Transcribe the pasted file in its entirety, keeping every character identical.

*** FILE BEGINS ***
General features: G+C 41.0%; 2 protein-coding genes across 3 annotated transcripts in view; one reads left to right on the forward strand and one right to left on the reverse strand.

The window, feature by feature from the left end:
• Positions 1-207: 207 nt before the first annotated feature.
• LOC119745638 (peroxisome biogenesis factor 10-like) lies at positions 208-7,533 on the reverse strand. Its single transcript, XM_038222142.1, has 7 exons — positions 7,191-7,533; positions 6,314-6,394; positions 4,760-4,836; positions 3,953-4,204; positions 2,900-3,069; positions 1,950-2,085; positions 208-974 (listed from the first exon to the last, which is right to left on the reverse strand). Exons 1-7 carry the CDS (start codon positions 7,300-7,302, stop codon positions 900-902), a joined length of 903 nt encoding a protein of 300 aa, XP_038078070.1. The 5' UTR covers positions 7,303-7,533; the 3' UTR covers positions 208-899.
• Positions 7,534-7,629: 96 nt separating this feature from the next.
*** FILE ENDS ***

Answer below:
General features: G+C 41.0%; 2 protein-coding genes across 3 annotated transcripts in view; one reads left to right on the forward strand and one right to left on the reverse strand.

The window, feature by feature from the left end:
• Positions 1-207: 207 nt before the first annotated feature.
• LOC119745638 (peroxisome biogenesis factor 10-like) lies at positions 208-7,533 on the reverse strand. Its single transcript, XM_038222142.1, has 7 exons — positions 7,191-7,533; positions 6,314-6,394; positions 4,760-4,836; positions 3,953-4,204; positions 2,900-3,069; positions 1,950-2,085; positions 208-974 (listed from the first exon to the last, which is right to left on the reverse strand). Exons 1-7 carry the CDS (start codon positions 7,300-7,302, stop codon positions 900-902), a joined length of 903 nt encoding a protein of 300 aa, XP_038078070.1. The 5' UTR covers positions 7,303-7,533; the 3' UTR covers positions 208-899.
• Positions 7,534-7,629: 96 nt separating this feature from the next.